Automatic computer analysis (or autoscoring) of crystallisation images is somewhat of a Holy Grail in crystallisation. After trying a number of different approaches to autoscoring, we are now collaborating with Patrick Hop of DeepCrystal to use a deep learning approach to image classification. The DeepCrystal analysis leads to a set of 13 probability vectors (which sum to 100%). The 13 classifications that are used by DeepCrystal don’t map onto the 16 scores that users can assign to an image, so although we save all 13 vectors, we use empirically derived cutoffs to find images likely to contain either crystals, or that are clear. These are then presented to users via See3 as autoscore “crystal” or “clear”. Autoscored crystal images have a pink border around them, and Autoscored clear images have a grey border around them.
The empirical cutoffs were determined by using an ROC curve comparing DeepCrystal scores with C3 scores for two sets of 12,000 images. To get a true positive rate of 80% (80% of images scored by a human as ‘crystals’ are autoscored as ‘Crystal’) we estimate we currently have a false positive rate of 40% (40% of the autoscored ‘Crystal’ images will not contain crystals). We have set the bar a little differently for autoscoring ‘Clear’ – a lower true positive rate but a correspondingly lower false positive rate.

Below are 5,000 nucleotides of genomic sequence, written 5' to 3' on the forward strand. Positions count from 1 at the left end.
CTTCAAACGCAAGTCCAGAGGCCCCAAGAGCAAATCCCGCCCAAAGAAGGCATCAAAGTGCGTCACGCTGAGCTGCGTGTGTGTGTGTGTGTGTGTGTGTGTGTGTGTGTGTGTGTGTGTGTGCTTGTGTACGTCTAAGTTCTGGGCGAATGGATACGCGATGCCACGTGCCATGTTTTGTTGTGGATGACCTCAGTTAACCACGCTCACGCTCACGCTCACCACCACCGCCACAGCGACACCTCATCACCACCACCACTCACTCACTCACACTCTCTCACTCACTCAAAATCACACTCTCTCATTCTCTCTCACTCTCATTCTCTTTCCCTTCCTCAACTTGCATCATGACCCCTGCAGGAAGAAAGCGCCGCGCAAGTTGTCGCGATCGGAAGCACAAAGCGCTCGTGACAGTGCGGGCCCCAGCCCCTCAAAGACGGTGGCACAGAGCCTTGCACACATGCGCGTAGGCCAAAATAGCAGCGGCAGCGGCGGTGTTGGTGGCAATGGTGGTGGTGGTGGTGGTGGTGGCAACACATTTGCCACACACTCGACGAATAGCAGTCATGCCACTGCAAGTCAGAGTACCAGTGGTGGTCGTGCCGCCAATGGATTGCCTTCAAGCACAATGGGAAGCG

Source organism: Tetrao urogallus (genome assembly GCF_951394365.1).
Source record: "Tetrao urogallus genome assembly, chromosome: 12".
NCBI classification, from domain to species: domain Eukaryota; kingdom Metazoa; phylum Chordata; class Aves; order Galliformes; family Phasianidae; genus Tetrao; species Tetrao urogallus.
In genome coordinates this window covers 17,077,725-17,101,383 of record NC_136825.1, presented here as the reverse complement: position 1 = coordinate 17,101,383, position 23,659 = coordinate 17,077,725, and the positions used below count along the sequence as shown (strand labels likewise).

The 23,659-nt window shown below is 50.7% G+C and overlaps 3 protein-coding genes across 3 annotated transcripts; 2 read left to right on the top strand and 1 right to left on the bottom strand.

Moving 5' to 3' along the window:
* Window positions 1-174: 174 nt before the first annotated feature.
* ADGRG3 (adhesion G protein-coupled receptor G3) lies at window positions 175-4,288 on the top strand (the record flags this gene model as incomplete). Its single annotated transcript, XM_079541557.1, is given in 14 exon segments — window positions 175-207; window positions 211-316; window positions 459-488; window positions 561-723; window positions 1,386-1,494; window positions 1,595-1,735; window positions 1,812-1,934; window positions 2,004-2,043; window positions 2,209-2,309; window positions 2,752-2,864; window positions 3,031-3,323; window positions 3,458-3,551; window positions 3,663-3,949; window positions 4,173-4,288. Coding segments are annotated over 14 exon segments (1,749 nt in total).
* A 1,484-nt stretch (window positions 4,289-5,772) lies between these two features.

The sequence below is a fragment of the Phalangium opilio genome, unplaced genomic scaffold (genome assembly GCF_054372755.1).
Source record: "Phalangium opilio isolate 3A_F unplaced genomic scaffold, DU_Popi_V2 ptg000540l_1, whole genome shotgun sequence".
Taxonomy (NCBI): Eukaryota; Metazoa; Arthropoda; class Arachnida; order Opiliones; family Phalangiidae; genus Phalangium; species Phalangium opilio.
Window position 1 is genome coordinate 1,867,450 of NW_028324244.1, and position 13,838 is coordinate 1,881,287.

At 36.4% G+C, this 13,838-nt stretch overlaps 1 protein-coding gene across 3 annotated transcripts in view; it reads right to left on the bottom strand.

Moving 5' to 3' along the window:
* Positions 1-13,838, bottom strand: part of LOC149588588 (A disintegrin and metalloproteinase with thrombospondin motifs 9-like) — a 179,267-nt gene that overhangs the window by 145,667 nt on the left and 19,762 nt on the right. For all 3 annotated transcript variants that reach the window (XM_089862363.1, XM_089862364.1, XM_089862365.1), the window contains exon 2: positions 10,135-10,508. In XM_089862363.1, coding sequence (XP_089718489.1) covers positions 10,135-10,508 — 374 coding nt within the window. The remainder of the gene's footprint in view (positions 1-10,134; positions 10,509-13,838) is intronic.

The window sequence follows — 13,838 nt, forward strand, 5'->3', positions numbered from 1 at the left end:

Both user- and auto-scored images are used in the ‘Sort by Score’ option in See3. User scores are always presented before autoscores.
If the option of ‘Last User Score’ is selected on the Score pulldown menu, then only user scores are used to order images. Depending on when user scores were created, this can give unexpected results. The same plate as shown above is shown below, but this time with the ‘Last User Score’ as well as the ‘Sort By Score’ option selected.
This work is being done with Chris Watkins of CSIRO’s scientific computing team.